Wall Street Journal

A Wake-Up Call for Asian Telcos

A Wake-Up Call for Asian Telcos

Former monopoly telco management teams can no longer pursue the strategies and business models of the past.

  • min read


A Wake-Up Call for Asian Telcos

Recently, in the space of three weeks time, a 10-month-old Internet start-up raised more than $10 billion in debt and acquired a 129-year-old telecoms company valued at almost $40 billion. The Pacific Century CyberWorks acquisition of Cable & Wireless HKT should serve as a long overdue wake-up call to Asia's telco management teams and their government shareholders. While the past three years have seen a global bull market in telecoms shares — with global telecom indices up more than 200% since January 1997 and wireless indices up more than 500% — most Asian incumbent telco shares have flat-lined.

The key lesson from the HKT take-over is that Asia's incumbent telcos must implement radical strategic and structural change to drive real value creation for shareholders and consumers. This involves breaking incumbents into a series of smaller pieces to provide focus and stimulate growth. A good start would be forming at least three distinct pieces — a fixed telephony player, a mobile operator and an Internet service provider. This structural separation will provide increased operational focus to each entity and help drive the necessary change in incumbent culture, provide increased competitive choice for consumers and increase market transparency of the value imbedded in incumbents.

The most successful high-growth telco companies are those with an intense focus on winning in their core business. While fixed, mobile and ISP businesses can potentially share some synergies in brand and in some cases shared assets, the operational imperatives and cultures of the three businesses are significantly different. In most cases the diseconomies of combining these businesses outweigh the potential synergies.

At the core of all incumbents is the former monopoly fixed telephony business. But to succeed in the fastest growing new adjacent markets of mobile, Internet and data services, competitors must operate at a pace of decision making and execution that is unfamiliar to the traditional fixed line business. In these new markets, pricing packages change daily, new products and channels are introduced monthly and network elements are swapped out every couple of years. Most incumbents have been unable to operate at this pace. As a result, they risk slowing growth of their operations in these key areas.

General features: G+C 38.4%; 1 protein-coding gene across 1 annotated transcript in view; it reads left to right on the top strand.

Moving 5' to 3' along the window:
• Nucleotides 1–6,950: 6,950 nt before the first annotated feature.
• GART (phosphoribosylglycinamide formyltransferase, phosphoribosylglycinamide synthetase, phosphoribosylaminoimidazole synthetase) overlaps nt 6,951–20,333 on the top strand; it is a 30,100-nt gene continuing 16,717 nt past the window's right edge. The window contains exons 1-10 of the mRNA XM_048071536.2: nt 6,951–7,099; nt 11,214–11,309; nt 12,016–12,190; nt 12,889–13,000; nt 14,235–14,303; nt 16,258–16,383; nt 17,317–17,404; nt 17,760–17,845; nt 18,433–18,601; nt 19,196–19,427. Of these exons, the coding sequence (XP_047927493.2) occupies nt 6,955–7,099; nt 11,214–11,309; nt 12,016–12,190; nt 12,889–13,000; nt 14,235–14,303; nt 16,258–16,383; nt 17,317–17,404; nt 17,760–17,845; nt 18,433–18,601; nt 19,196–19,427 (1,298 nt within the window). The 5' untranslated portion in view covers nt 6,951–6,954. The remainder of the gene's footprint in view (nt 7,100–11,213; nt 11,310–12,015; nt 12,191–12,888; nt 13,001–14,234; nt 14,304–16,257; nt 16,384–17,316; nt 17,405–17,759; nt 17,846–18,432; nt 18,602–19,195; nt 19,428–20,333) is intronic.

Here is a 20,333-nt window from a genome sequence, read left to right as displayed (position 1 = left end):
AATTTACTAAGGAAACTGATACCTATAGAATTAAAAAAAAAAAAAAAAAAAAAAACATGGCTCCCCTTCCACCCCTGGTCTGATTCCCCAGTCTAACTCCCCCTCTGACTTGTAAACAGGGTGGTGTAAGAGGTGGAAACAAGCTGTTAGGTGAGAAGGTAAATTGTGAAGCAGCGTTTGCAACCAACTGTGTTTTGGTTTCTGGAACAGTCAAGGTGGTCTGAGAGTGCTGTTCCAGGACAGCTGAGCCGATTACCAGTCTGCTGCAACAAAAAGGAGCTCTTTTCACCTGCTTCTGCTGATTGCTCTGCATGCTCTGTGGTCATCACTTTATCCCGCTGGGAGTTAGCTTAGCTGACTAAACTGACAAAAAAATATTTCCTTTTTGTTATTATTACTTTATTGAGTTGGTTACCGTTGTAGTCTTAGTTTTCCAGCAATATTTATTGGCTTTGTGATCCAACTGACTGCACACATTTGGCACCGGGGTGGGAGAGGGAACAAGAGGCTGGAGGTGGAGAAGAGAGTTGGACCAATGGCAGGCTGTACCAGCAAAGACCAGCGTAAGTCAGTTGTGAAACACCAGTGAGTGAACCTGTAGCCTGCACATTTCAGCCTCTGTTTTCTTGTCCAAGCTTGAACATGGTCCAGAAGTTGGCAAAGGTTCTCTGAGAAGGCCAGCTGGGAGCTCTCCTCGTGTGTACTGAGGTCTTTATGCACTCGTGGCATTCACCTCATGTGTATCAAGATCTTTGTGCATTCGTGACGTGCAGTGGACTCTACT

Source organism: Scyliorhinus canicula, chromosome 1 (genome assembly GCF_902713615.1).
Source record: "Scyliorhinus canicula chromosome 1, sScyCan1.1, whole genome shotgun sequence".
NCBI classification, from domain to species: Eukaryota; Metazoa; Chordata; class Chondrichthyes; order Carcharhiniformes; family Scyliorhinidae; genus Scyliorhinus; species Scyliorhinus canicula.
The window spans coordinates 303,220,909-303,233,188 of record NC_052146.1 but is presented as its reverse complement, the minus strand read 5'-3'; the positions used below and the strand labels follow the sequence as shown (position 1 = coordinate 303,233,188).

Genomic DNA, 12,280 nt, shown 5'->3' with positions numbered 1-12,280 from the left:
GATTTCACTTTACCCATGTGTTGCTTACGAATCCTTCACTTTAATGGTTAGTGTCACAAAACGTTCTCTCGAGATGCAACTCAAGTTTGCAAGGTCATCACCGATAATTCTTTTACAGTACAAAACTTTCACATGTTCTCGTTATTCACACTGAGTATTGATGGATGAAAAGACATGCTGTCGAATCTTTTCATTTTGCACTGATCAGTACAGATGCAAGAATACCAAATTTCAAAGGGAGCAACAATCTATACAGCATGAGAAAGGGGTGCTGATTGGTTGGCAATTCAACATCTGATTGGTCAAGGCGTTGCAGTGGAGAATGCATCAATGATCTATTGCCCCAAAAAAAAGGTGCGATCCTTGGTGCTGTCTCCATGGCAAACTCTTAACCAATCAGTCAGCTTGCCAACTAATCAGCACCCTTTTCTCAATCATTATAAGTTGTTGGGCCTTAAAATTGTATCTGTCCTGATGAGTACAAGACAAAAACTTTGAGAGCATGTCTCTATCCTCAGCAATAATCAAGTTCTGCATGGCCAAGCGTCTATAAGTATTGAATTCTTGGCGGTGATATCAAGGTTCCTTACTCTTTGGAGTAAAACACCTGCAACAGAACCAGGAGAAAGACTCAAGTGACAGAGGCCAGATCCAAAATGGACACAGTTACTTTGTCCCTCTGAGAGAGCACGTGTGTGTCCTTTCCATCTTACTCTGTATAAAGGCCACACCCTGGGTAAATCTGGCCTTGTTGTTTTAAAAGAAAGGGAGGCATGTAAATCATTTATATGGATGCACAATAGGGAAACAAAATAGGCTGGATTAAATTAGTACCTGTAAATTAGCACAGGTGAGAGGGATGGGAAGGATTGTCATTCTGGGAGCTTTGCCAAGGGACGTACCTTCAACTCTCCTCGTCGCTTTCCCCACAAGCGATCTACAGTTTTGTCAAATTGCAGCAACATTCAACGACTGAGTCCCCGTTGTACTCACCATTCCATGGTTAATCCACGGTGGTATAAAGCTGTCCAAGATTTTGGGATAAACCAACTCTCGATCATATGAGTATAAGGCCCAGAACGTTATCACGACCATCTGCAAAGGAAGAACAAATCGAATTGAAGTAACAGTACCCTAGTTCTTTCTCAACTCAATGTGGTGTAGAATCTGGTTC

In addition, the major operational challenges of these businesses are dramatically different. The traditional fixed telephony part of the incumbent needs to be focused on improving operational efficiency and dramatically reducing unit costs in the face of the rapidly declining retail voice price point. This will ultimately involve removing more than half the central office switching centers, shifting customer service channels, and reducing staff by 30% to 50%. This is a very competitive mature business. As such, it requires a very specific set of metrics and management culture.

In contrast, the mobile and ISP businesses are still only midway through the growth phase of their lifecycle. Here the operational imperatives are dramatically different. Mobile operators and ISPs must focus on maximizing share gain in these annuity businesses during this growth phase. Consumer sales and marketing are the most critical skills at this point, not cost-focused operational efficiency.

It is not impossible, but it is difficult to manage several dramatically different cultures simultaneously within one company. Failing to do so results in the least common denominator approach — you neither reduce costs enough in the fixed business nor do you invest enough in the growth businesses. In addition, the larger margins on the mobile business conceal for too long the falling margins in the fixed business, inducing a delay in the application of the hard medicine to the fixed business.